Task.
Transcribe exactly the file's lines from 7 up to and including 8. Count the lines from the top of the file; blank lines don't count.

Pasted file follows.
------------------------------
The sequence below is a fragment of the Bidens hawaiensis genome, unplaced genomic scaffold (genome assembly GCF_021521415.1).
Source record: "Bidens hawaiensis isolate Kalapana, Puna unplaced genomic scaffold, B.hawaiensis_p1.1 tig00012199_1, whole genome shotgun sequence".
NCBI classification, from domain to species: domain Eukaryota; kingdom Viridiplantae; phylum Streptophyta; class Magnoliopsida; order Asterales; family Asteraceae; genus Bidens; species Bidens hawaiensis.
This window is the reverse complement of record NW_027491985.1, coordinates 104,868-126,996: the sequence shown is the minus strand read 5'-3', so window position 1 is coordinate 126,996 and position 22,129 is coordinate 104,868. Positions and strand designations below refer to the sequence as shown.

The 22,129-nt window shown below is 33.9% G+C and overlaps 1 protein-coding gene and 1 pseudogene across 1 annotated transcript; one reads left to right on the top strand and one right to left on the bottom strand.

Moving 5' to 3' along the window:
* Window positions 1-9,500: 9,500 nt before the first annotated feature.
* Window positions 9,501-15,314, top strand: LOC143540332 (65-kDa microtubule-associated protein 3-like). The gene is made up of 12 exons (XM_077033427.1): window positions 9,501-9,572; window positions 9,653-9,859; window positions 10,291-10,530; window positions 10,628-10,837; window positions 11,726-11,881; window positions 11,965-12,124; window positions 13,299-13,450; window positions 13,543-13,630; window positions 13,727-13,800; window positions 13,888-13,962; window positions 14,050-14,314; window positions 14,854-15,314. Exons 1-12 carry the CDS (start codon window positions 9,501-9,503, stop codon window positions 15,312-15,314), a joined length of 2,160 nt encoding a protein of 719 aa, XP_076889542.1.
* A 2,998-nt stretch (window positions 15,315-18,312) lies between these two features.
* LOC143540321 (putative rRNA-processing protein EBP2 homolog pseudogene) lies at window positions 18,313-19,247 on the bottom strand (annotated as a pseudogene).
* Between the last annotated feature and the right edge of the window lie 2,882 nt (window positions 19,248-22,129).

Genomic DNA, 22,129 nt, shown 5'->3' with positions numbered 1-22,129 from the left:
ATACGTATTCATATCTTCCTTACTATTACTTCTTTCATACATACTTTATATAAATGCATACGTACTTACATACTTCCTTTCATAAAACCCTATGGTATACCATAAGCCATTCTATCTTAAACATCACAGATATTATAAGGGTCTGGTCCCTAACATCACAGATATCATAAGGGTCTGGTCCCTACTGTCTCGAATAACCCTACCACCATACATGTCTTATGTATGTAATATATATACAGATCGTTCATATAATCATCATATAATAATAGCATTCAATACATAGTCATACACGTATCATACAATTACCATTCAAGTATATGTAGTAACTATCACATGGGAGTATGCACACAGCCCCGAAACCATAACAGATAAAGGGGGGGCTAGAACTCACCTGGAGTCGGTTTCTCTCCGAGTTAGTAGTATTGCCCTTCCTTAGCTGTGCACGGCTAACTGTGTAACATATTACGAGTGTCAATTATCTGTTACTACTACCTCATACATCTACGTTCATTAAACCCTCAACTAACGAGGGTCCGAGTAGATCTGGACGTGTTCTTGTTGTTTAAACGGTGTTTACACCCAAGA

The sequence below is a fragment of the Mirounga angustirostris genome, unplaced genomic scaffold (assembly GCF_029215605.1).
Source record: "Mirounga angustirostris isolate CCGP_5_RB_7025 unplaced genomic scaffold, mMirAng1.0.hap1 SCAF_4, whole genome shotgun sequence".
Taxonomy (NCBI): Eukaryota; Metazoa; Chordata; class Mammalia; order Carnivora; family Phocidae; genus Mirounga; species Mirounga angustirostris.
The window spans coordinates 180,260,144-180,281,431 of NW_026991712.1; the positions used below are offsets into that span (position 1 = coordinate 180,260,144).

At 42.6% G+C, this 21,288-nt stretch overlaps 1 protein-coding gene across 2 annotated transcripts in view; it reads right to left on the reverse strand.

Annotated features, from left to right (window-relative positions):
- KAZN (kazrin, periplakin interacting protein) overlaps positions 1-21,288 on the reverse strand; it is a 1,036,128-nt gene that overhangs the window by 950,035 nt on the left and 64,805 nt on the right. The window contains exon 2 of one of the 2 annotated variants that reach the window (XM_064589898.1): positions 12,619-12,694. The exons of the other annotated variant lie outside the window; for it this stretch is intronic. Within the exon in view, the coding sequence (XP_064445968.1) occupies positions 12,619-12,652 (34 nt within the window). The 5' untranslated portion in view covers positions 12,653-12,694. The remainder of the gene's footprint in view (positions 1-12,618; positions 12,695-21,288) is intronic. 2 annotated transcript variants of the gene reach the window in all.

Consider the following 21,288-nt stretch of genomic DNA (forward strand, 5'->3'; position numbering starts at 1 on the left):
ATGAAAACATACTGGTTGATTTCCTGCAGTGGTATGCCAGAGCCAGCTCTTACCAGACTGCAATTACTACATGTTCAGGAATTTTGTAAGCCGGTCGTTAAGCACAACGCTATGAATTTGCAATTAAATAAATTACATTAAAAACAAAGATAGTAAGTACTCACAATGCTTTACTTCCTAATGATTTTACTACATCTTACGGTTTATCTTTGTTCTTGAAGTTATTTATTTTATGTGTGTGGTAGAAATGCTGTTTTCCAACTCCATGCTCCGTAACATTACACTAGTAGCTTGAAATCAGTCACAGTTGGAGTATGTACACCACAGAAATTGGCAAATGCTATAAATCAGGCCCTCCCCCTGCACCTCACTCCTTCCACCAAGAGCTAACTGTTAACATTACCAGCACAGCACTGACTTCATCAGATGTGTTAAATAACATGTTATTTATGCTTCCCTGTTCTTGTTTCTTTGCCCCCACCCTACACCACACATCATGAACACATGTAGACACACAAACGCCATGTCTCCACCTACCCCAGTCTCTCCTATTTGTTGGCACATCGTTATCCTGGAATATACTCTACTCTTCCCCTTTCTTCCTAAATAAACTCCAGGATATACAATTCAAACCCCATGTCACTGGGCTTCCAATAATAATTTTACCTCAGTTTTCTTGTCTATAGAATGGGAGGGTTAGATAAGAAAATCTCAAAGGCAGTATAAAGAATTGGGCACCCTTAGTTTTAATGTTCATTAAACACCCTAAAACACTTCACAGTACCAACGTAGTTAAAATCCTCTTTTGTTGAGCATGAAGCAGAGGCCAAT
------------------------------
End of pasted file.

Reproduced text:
* Window positions 1-9,500: 9,500 nt before the first annotated feature.
* Window positions 9,501-15,314, top strand: LOC143540332 (65-kDa microtubule-associated protein 3-like). The gene is made up of 12 exons (XM_077033427.1): window positions 9,501-9,572; window positions 9,653-9,859; window positions 10,291-10,530; window positions 10,628-10,837; window positions 11,726-11,881; window positions 11,965-12,124; window positions 13,299-13,450; window positions 13,543-13,630; window positions 13,727-13,800; window positions 13,888-13,962; window positions 14,050-14,314; window positions 14,854-15,314. Exons 1-12 carry the CDS (start codon window positions 9,501-9,503, stop codon window positions 15,312-15,314), a joined length of 2,160 nt encoding a protein of 719 aa, XP_076889542.1.